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St. Mary Survivors Share Accounts Of Sudden Tornado Strike

Above, Henry Pinkley of Schwent Drive stands beside a huge uprooted pecan tree in his yard. Below, another of the huge trees that was uprooted like a weed. This one was near Melvin Frelix’s home on Church Street. (Photos by MARK EVANS/Herald staff)



Sunday, Oct. 24, 2021 is a date that will be etched in Ste. Genevieve County’s history.

The peaceful lives of residents in St. Mary and Coffman were shattered when EF-3 tornados crashed into the small towns, as well as hammering areas in Madison, St. Francois and Randolph (Ill.) counties.

St. Mary was hit hard, with 30 homes affected, according to county emergency management director Felix Meyer, plus one business. Five structures were destroyed, including one business. In Coffman, four houses were destroyed and the Baptist Church was damaged. Some buildings at Crown Winery were also damaged.

Of course, the numbers don’t tell the story of the horrific event. Several St. Mary residents were willing to share their tornado experiences as they continued cleaning up their property last week.

“I had been watching the storm because it wasn’t raining,” said Pamela Smith of 816 Seventh  Street. “And it got real noisy. Then we went to the interior of the house. 

“We had one window blow out. I could feel the suction and it was just over in a minute. I looked outside and the birch tree was gone, then we noticed how many other trees were down.”

John Stennett of  527 Sixth Street wanted to make sure his mother was safe in their basement.

“My son and a friend kept calling me and saying to get down in the basement,” said Betty Bruckerhoff Stennett, 78. “I said, I don’t know; it was pretty quiet here. Finally, I did go down in the basement and set down on the second to bottom step and waited about half an hour. Then, all of a sudden, it got real still. Then I heard the wind pick up. I didn’t hear a train or anything, but I did hear wind pick up and heard all the glass shatter and everything. 

“It sounded like softball-sized hail. When I looked at it the next day, there was great big dents on top of my car, but I guess somehow the pressure must have popped them back out.”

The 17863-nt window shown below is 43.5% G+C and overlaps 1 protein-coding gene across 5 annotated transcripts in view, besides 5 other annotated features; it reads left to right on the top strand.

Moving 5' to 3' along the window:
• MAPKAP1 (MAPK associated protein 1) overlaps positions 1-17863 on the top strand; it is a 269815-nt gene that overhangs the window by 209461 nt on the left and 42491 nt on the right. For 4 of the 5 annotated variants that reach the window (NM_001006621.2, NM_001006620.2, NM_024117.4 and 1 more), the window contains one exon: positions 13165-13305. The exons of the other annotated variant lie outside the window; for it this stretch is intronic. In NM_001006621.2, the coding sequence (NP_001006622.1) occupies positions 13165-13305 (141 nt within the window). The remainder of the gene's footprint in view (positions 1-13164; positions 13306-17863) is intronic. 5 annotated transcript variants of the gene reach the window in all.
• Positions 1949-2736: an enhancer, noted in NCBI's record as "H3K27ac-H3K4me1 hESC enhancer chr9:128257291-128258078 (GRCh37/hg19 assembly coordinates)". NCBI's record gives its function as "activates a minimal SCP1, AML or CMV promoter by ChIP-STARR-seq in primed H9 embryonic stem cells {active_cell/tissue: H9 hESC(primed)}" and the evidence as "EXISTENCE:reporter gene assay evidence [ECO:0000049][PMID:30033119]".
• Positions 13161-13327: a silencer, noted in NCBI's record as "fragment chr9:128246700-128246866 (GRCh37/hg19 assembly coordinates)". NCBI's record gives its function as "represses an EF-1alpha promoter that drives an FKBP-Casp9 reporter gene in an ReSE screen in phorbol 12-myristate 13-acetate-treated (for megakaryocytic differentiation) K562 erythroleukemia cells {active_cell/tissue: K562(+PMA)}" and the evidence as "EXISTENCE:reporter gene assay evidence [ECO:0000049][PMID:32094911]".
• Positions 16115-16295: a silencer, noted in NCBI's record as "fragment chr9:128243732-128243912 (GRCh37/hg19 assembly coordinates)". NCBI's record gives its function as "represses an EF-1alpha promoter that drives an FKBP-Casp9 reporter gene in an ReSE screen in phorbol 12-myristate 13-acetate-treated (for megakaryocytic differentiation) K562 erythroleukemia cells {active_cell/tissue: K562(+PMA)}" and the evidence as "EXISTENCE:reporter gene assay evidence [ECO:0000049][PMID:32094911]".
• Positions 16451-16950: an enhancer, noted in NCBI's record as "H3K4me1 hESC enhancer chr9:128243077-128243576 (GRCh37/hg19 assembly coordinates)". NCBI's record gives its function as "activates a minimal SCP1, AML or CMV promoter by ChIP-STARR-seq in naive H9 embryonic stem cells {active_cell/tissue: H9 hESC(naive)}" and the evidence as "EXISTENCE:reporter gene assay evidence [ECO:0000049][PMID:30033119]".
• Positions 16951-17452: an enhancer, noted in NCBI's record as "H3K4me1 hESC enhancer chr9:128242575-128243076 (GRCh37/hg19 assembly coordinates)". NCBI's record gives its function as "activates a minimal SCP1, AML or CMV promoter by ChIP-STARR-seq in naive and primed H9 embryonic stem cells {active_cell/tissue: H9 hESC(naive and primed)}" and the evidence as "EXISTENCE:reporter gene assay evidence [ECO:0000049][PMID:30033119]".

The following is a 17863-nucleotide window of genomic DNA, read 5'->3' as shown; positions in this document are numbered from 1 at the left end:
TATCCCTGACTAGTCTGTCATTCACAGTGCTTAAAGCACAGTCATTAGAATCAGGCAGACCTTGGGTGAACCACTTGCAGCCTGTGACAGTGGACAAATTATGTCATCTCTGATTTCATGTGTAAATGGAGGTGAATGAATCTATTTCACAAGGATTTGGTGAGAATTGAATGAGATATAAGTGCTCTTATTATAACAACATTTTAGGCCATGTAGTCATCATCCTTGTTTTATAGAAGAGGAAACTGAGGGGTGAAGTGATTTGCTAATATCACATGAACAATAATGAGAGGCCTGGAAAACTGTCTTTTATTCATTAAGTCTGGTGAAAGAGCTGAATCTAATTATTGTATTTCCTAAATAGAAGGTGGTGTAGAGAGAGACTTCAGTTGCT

She had lived there since moving from St. Louis in 2008 or 2009 to live with her mother, the late Edna “Monk” Bruckerhoff, who had lived there since 1973.

“This house held up pretty good,” Stennett said. “It was built in 1924.

She described the tornado’s strike.

“It just came and swooped and took the front porch out, took the wrought iron railings out,” she said. “It got some windows and sucked the wall out in my mom’s bedroom and in the bathroom. Good thing I had insurance. It covers all this.”

Sixth, Seventh and Church streets were in an area that was hit hard. So were Third, Fourth, Cedar and other parts of town. 

“People were all checking on each other,” Pamela Smith said. “We were without power three and a half days, but the disaster relief people were just awesome. People took down all those trees and hauled them away and the electric company did get on top of it right away.”

The storm, hitting around 8:30 p.m., came and left quickly, by all reports.

“It was just very fast and I’m glad we live in a brick house. We were lucky,” Smith said.

 “I heard the tin buildings [being destroyed] and whatever, whenever it hit, but for me it didn’t seem to last no longer than one minute,” said Shirley Grogg, who has lived at 727 Seventh Street since 1980. “But you walk back there and you can see what it looks like.”

Grogg has a steep hillside, falling into a ravine behind the yard. He pointed out a piece of the antique mall roof, lying in the back yard.

Huge trees were mangled and had been trimmed by Thursday.

“My daughter and I planted that three right there and she’s 37 years old now,” he said, pointing to one of the giant trees that had already had their limbs removed with chain saws. The area, which he said he cleared off with a tractor in 1981, was again strewn with debris of trees.